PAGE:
The 16 of us Princeton undergraduates had found ourselves watching the Muñequitos through a program called Princeton-in-Cuba, which was founded in 2000 and gives students the opportunity to travel to Cuba over spring break to investigate individual topics. Originally a student initiative, an outgrowth of politics professor Paul Sigmund’s Latin American Politics course, the program now officially falls under the Program in Latin American Studies (PLAS). This year, four professors accompanied the sixteen of us: Michael Stone, executive director of PLAS; Sujatha Fernandes of the Woodrow Wilson School; Associate Dean of Religious Life Paul Raushenbush; and Latin American librarian Fernando Acosta-Rodriguez.

We students — two freshmen, six sophomores, seven juniors, and one senior — flew into Havana with the broad intent of studying religion, music, and the formation of the Cuban identity. Our individual projects were more nuanced, looking into everything from Cuban Internet access to the history of Afro-Cuban religions. Over the course of the week, which we mostly passed in the capital city, we participated in group activities – the Muñequitos concert, a private tour of the National Archives – and pursued our individual topics. One student wisely choose to research baseball culture. He spent several of his days “researching” while simultaneously cheering the Havana Industriales through the playoffs.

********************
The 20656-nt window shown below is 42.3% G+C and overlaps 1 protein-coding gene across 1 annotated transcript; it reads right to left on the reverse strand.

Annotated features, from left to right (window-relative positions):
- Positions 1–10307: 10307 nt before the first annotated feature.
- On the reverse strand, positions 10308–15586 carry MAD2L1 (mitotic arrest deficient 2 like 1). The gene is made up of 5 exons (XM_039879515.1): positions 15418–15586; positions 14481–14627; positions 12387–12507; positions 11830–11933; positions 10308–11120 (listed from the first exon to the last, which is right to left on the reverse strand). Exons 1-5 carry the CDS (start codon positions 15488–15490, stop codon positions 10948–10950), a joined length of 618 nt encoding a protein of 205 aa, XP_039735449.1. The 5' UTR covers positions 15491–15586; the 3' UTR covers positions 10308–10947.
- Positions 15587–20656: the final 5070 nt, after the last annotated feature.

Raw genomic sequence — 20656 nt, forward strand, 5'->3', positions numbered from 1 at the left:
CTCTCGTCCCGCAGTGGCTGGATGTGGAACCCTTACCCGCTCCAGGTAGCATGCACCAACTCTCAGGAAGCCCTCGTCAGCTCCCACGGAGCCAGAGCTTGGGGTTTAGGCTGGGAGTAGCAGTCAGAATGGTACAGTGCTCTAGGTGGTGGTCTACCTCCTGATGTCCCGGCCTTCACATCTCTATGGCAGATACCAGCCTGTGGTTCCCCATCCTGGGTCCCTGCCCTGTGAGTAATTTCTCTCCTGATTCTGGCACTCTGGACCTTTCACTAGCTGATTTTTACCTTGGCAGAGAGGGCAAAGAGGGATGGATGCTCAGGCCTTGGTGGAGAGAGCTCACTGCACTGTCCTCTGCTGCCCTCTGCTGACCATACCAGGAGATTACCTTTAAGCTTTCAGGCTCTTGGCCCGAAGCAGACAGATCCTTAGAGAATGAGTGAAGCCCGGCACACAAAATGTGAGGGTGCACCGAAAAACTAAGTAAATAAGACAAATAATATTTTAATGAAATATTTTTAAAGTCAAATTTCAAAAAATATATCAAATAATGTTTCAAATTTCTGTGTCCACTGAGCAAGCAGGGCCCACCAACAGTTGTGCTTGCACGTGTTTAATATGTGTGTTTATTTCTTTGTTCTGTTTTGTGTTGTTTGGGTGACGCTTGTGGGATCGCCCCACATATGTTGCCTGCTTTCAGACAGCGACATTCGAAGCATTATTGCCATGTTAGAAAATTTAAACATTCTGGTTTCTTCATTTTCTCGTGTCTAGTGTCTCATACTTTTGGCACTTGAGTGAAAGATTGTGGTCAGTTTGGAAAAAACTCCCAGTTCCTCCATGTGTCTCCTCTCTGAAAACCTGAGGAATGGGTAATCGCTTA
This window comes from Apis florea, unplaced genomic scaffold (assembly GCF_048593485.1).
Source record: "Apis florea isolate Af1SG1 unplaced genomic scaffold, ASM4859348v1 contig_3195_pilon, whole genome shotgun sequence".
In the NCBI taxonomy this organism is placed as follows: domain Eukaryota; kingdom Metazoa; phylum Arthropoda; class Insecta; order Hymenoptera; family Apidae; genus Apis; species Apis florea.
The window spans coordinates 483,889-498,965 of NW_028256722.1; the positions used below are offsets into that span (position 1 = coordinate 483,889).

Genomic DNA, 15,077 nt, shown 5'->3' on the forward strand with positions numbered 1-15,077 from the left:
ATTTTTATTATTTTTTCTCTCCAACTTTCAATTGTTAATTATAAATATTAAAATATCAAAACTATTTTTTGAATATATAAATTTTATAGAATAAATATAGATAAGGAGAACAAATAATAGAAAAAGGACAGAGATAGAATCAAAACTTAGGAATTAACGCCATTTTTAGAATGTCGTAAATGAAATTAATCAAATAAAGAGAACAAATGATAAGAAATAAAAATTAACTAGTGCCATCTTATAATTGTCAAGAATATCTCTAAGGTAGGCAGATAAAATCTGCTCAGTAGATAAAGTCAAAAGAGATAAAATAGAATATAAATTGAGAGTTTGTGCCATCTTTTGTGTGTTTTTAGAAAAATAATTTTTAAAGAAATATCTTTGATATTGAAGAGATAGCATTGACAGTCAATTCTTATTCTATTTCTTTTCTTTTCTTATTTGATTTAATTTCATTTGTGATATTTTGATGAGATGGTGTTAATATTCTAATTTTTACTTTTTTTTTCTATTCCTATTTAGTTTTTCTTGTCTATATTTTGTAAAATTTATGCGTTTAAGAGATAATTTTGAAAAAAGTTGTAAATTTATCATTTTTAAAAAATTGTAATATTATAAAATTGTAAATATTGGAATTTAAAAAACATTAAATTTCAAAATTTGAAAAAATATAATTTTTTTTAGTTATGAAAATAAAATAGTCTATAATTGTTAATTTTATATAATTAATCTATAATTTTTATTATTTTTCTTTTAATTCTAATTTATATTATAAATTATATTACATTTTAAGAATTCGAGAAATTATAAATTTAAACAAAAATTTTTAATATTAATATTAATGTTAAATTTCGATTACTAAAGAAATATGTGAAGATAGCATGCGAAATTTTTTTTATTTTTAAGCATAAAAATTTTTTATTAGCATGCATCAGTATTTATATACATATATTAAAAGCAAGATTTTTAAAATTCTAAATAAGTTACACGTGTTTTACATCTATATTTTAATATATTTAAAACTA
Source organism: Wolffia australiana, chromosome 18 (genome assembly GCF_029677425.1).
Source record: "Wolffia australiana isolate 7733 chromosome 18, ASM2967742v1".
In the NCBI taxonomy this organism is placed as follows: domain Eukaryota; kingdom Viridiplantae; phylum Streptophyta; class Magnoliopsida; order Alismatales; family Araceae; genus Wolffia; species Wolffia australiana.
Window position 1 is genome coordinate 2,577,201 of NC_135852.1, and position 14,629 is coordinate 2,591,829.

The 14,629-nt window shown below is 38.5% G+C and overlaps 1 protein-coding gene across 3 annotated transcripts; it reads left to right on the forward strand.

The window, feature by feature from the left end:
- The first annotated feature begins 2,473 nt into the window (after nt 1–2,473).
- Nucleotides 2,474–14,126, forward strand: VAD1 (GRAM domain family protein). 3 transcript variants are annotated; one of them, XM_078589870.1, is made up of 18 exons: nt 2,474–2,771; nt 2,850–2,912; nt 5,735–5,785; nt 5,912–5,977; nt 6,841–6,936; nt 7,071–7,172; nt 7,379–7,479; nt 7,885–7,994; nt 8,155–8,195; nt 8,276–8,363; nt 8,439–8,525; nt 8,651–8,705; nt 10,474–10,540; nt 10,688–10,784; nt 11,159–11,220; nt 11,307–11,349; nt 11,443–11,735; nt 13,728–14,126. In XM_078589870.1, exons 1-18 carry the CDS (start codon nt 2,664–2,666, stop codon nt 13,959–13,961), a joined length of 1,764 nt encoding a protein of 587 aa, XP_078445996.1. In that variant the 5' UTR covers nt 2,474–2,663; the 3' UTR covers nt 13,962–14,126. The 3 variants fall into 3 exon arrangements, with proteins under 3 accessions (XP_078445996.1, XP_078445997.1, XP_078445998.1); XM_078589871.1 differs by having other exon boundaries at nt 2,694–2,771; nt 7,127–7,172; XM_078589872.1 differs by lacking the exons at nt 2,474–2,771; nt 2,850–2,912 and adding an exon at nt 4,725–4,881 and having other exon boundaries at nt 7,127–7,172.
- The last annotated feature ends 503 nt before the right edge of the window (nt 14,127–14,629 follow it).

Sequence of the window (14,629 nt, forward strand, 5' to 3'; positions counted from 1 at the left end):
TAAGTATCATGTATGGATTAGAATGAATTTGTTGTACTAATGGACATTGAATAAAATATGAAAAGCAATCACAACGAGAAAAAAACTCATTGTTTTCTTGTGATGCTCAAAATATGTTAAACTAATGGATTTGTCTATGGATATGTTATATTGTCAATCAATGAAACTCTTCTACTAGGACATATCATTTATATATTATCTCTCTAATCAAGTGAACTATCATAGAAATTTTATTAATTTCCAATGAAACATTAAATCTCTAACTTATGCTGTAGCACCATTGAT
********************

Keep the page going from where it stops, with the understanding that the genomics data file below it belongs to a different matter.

Although my fellow PICers were among the most well-traveled students I’d encountered at Princeton, we all found Cuba to be unlike anyplace we’d ever been. Though only a 45-minute flight from Miami, it was indeed a different world. Because of the official U.S. ban on travel to the country (from which we were exempted, given our research purpose), as well as the embargo, there were few reminders of home: no Starbucks, no McDonalds, no Americans, even. While some Americans slyly travel to Cuba, usually by way of Mexico, all of the tourists we encountered hailed from Western Europe or Canada.

Cuba was also of a different time, lost somewhere in 1958 or earlier. American cars from the 1950s, complete with chrome trim and tail fins, roamed around Havana, passing in front of crumbling colonial facades and gates made from curlicues of wrought iron. Socialist propaganda covered the streets, with murals proclaiming “patria o muerte” and emblazoned with the ubiquitous face of Che Guevara.